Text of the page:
Since the LEED certification standard was officially validated in the year 2000, a growing population continues to seek an understanding of the criteria for LEED building.
LEED certification validates that a building project has been built with “green” features and that the building will operate in an efficient manner.
There are 4 LEED Certification Levels that determine how green and efficient a building actually is. We’ve outlined these certification levels below.
- Certified 40–49 points
- Silver 50–59 points
- Gold 60–79 points
- Platinum 80 points and above
Criteria for LEED Certification Level
To be LEED-certified, a building’s construction procedures are measured in six different categories. A score is tallied from each of these six categories to make up the overall ranking. The scoring system is based on 100 base points, six Innovation and Design points, and four Regional Priority points. The following are the categories in question:
- Sustainable Sites
- Water Efficiency
- Energy and Atmosphere
- Materials and Resources
- Indoor Environmental Quality
- Innovation in Design
In addition to this point scoring system, builders can gain points or additional credits for addressing regionally beneficial design implementations. An example of this would be using insulated glass in desert regions as it would reduce heating and cooling costs.
How LEED Levels Are Created
LEED certification levels are created by USGBC members and volunteers. This committee continues to improve and modify the green building industry and has just adopted the next stage “LEED v4”. USGBC announced LEED v4 passed ballot on July 2nd, the final overall vote was 86 percent in favor of adopting and it will launch this fall. If you are interested in learning more download the LEED v4 User Guide.
The LEED industry is continually evolving and there are various business sectors that can attain LEED certification. The following are different sectors of LEED certification.
- LEED for New Construction & Major Renovations – This rating system can be applied to commercial and residential buildings that are four stories or taller and don’t currently serve the same purpose as any of the categories listed below.
- LEED for Core & Shell – This can be applied for core and shell buildings.
- LEED for Schools – This LEED certification criterion is based on K-12 schools and addresses safe, healthy, and efficient working spaces. However, LEED for schools can also be used for higher education spaces and even non-academic structures that are on-site.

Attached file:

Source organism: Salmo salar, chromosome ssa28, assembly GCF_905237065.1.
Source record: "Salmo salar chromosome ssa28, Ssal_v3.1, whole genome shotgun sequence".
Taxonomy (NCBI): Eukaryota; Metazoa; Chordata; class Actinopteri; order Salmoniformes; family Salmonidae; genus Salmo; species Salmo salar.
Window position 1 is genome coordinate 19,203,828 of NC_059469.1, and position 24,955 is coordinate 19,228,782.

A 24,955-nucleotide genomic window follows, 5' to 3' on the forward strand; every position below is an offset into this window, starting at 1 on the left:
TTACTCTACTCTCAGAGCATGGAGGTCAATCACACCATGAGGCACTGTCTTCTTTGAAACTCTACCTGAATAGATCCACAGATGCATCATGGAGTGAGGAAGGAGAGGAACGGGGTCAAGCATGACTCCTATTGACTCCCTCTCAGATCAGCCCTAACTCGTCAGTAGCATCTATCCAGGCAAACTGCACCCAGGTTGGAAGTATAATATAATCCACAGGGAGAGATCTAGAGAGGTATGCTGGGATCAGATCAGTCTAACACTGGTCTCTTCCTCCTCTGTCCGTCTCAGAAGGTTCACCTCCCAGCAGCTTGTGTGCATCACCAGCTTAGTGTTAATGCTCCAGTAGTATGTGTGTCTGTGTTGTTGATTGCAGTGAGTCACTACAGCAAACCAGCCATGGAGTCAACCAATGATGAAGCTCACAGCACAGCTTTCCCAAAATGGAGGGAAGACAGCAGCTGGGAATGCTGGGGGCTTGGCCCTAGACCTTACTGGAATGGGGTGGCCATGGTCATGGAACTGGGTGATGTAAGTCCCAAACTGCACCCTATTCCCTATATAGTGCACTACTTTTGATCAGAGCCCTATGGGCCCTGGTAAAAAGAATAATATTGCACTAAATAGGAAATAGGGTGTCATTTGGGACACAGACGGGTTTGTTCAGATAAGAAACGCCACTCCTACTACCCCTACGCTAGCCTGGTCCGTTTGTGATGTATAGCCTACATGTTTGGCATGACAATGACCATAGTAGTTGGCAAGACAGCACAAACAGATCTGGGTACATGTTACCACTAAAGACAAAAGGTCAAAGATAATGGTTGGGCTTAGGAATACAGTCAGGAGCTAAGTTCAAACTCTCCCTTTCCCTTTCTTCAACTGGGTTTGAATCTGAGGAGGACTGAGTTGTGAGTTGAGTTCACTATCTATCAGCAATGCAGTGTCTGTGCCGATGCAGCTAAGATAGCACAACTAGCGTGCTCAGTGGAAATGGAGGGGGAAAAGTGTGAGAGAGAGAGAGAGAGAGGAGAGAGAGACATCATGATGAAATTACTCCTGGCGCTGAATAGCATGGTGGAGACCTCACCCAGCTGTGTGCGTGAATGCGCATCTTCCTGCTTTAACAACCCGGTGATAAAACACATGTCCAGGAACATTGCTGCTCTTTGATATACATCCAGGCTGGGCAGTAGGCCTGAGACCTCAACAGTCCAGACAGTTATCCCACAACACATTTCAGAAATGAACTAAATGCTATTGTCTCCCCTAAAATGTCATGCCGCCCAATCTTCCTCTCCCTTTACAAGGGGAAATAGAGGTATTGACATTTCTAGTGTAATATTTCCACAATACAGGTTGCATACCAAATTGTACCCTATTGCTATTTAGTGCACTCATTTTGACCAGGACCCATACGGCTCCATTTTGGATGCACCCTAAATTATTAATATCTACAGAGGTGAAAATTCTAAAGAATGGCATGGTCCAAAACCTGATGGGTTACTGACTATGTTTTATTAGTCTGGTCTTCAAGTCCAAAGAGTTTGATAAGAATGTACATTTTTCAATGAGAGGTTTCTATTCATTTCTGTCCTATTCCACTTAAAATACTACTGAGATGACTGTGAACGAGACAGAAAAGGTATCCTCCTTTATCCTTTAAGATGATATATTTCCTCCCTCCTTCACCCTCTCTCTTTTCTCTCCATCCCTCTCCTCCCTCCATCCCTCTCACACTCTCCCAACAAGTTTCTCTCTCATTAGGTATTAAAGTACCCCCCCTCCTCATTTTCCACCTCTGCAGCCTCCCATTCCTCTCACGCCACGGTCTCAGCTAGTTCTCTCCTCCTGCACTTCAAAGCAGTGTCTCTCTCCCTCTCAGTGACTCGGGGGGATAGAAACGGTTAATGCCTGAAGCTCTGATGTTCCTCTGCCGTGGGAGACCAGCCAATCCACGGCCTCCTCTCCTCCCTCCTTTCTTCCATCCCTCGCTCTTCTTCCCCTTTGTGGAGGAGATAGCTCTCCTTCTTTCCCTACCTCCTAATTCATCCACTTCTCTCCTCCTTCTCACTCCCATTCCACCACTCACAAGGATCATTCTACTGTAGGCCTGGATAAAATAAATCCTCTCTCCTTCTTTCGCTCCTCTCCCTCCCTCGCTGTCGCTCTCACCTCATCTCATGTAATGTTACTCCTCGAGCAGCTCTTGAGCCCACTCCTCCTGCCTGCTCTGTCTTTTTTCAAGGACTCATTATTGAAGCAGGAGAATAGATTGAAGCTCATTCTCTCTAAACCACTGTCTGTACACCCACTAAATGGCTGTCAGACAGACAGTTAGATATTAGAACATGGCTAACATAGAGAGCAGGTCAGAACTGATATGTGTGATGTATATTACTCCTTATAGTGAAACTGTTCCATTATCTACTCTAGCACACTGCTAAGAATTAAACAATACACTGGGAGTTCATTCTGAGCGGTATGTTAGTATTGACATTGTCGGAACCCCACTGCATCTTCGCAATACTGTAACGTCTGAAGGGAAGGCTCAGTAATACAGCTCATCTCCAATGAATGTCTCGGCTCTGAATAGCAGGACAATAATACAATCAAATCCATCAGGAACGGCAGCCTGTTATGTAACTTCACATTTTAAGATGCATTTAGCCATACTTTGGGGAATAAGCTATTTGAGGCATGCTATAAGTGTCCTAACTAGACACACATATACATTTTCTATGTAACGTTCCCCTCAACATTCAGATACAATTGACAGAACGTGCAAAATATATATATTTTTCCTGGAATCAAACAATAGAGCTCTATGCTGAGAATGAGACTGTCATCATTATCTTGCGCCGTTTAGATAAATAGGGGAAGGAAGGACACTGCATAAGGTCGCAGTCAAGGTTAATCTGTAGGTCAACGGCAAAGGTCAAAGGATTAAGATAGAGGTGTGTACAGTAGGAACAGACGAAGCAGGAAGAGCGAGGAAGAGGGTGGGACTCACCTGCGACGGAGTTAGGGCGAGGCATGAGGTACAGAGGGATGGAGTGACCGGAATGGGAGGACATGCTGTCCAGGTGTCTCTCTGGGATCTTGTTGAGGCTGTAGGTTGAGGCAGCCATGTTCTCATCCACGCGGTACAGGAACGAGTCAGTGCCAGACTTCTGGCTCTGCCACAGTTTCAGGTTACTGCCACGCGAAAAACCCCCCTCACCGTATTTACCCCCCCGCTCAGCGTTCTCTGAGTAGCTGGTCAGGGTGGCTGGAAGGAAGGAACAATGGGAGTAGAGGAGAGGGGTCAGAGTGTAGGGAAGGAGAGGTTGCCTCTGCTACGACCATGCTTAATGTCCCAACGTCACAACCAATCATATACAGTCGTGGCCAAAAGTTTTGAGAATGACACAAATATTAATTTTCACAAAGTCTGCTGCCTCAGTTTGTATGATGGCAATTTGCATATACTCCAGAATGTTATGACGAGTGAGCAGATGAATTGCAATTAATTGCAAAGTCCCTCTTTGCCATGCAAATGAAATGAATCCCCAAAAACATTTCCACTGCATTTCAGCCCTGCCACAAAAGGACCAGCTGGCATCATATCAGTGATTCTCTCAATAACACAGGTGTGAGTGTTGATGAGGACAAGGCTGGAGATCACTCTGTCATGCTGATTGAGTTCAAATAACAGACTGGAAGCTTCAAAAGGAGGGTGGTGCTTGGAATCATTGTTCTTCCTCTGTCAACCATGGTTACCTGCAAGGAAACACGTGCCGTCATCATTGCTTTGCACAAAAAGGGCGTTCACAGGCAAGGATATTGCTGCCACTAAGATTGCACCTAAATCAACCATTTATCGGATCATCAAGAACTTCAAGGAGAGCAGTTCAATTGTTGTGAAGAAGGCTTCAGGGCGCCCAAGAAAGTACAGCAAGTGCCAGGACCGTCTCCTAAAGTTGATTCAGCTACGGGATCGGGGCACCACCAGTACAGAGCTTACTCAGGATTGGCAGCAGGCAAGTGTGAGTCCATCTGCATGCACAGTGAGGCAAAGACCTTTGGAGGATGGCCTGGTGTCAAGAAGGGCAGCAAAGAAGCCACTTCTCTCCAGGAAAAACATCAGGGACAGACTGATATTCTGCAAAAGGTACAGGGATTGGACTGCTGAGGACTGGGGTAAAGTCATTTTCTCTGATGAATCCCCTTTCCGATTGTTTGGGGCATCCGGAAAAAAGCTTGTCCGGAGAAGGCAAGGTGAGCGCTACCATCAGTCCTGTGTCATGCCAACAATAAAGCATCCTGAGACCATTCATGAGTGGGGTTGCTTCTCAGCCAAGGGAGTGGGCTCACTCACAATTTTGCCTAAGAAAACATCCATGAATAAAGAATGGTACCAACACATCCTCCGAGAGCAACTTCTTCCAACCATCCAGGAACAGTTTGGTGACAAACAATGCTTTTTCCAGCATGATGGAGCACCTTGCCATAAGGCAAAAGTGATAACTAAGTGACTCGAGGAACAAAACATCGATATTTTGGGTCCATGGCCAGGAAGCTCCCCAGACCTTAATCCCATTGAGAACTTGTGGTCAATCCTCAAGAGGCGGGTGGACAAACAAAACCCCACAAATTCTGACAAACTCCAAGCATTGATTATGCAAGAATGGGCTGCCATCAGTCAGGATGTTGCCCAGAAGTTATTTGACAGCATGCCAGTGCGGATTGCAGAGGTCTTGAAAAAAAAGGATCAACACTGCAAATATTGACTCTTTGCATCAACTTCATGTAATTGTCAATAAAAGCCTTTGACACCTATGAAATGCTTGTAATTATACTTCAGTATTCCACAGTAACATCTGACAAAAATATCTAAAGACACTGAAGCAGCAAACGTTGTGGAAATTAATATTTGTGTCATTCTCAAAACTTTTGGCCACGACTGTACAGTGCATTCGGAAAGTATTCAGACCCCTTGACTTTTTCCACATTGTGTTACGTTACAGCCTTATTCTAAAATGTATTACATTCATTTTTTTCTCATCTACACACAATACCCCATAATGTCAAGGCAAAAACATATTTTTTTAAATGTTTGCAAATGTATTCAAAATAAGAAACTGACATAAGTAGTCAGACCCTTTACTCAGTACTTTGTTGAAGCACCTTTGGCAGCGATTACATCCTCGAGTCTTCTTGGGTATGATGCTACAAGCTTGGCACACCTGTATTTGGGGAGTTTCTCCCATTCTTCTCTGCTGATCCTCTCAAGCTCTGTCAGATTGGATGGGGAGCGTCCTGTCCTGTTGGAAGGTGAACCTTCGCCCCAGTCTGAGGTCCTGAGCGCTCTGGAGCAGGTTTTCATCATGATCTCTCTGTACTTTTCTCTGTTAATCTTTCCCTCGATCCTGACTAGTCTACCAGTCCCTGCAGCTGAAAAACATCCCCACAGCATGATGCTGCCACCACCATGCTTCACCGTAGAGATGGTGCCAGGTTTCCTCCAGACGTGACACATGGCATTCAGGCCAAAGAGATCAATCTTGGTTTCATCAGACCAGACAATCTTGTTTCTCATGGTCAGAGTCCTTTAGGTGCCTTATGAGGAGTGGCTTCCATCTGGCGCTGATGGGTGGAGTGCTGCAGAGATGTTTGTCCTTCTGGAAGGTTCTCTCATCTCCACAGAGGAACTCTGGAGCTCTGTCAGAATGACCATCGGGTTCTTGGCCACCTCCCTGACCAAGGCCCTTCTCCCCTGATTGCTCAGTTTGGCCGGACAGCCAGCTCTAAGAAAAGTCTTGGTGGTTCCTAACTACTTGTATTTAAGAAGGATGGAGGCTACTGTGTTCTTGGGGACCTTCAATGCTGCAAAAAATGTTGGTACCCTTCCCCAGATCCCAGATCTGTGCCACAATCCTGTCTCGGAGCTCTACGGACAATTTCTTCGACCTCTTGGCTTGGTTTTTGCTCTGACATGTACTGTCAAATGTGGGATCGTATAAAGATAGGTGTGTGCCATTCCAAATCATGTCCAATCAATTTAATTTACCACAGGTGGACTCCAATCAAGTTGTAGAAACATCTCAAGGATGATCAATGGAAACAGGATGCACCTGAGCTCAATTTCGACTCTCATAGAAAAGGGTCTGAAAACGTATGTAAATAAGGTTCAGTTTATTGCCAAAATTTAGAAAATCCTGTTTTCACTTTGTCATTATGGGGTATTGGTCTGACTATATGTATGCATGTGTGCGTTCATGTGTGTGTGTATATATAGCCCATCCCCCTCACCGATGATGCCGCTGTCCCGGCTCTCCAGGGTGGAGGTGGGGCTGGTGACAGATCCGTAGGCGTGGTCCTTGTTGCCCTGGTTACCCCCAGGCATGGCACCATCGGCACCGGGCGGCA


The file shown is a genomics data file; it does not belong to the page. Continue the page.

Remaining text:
- LEED for Retail & New Construction – This certification is designed for new retail stores & environments.
- LEED for Healthcare – This LEED certification is for new buildings and the renovation of older hospitals, long-term care facilities, and research centers.
- LEED for Commercial Interiors – This certification designed for tenants of office buildings who lease their space or do not occupy the entire building.
- LEED for Retail – This certification is for the interior of commercial retail space. Here, you’ll find everything from restaurants and banks to clothing and electronics stores.
- LEED for Existing Buildings – This LEED certification is for an existing building that is working on becoming more efficient through the use of less energy, water, and natural resources.
- LEED for Homes – This LEED certification recognizes that a home is built to be energy and resource-efficient.
- LEED for Neighborhood Development – This certification recognizes that a building is constructed in a smart location, is near public transportation, and that the urban structure is energy efficient.
- LEED for Data Centers – This LEED certification concerns buildings containing valuable computing equipment often used for various important purposes, such as data storage.
- LEED for the Hospitality Sector – Concerns all lodging businesses from smaller motels and inns to larger, high-capacity hotels.
As you can see, LEED certifications aren’t just for brand new commercial buildings. The wide variety of LEED certification categories means that just about any building can receive a LEED certification when the specific criterion is followed.
As green building practices become more mainstream, we will continue to see modifications to the LEED certification scoring process. As the guidelines become more demanding we’ll also see the construction industry build towards a better future. If you have any further questions about LEED certification criteria please feel free to connect with us via Twitter, Facebook, email, or by phone.